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Here at B&J Bookkeeping and Taxes, we love sharing tips on how to save money. However, we also love giving our clients tips on how to make money, especially in how they can make their money work for them. For those of you with a few dollars to put away for the future, it’s time to consider a Roth IRA.
Houston Bookkeepers Tip Roth IRA

1. What is a Roth IRA?

This is an individual retirement account (IRA) in which holders may make contributions into dollars that have already been taxed. This allows these contributions to grow without a tax, and holders can often make withdrawals from their Roth IRA without taxes or penalties once they reach the age of 59.5.

2. Roth IRA vs. Traditional IRA

A traditional IRA works in almost the opposite fashion. Funds may be contributed to the account before taxes have been paid on them up to a certain amount, which has its pros and cons depending on your financial goals. One major downside is that earnings may not always be tax free and the age requirements to withdraw are usually higher.

3. Converting to a Roth IRA

If you’ve decided a Roth IRA is the way to go, why not convert your traditional IRA into one? It’s not as easy as it sounds but can well be worth the effort under the right circumstances. Converting a traditional IRA into a Roth may come with a hefty tax bill for those with high incomes, but the decision has some great benefits worth considering. The conversion is beneficial for those who expect their income to rise in the coming years or if they anticipate a future tax hike – which in our experience is usually the case. By paying into a Roth IRA at a lower tax rate, holders will save and gain more in the long term.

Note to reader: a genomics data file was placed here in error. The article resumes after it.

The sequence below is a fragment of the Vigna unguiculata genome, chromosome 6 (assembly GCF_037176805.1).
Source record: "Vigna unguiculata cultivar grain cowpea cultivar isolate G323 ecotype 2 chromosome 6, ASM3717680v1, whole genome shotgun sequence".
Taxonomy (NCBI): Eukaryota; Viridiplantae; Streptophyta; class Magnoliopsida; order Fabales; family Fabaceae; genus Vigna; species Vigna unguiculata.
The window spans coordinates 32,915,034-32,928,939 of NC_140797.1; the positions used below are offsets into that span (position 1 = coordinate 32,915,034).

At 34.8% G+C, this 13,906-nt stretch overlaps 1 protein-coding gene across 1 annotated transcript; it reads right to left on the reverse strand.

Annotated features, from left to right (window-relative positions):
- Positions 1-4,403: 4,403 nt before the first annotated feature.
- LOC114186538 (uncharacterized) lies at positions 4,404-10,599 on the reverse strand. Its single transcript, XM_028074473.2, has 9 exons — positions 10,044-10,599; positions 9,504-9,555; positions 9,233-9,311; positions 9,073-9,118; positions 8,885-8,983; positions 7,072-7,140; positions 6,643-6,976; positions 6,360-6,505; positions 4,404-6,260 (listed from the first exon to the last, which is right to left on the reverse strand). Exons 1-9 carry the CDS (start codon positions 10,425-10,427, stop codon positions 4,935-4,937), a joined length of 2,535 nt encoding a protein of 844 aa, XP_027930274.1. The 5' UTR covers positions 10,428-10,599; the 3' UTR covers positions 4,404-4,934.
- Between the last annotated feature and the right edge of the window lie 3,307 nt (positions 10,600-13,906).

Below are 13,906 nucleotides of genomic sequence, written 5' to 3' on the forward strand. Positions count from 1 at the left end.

4. Downside to a Roth IRA

However, this is only advisable for those who plan to invest far more into their Roth IRA than it is worth now. This is because the total tax bill including state, federal, local, Medicare, and other taxes could amount to approximately 50% of the amount to be converted from traditional to Roth. However, those beginning a Roth IRA will not have to worry about this.

5. Upside to a Roth IRA


Other IRA accounts require holders to take a certain amount out of the account once they reach a certain age, a scenario that can be undesirable given the uncertainty of the future. This required minimum distribution is usually enforced in order for the IRS to collect the taxes that were never paid when the IRA began.

This means that holders of Roth IRAs can pass the funds on to their beneficiaries should the worst happen, while the beneficiaries of other IRAs would have to pay the tax owed.

For individuals who expect their income to be greater at the time of withdrawal than at the time of deposit, a Roth IRA also makes since given the tax will already be paid at the time of deposit. For individuals who expect the tax rates to rise, it also makes sense to pay it now when making contributions rather than when it is time to withdraw.

6. Other Things to Know About a Roth IRA

• There is no mandatory distribution age.
• Contributions to the IRA are not tax deductible.
• All principal and earnings are one hundred percent tax free if all rules and regulations are adhered to.
• Roth IRAs are available only to those who individually file and make up to $95,000 per year or those filing jointly who earn a combined income of up to $150,000 per year.
• Roth IRA funds can be used to acquire a variety of investments including bonds, stocks, certificates of deposits, and more.
• Subject to a few conditions, Roth IRA principal contributions may be withdrawn any time without paying a penalty.

Want to know what you could earn with a Roth IRA? Use this calculator from Bankrate to find out.

Houston Bookkeepers

To learn more about how our expert bookkeeping advice can help keep your own finances in order, feel free contact us.

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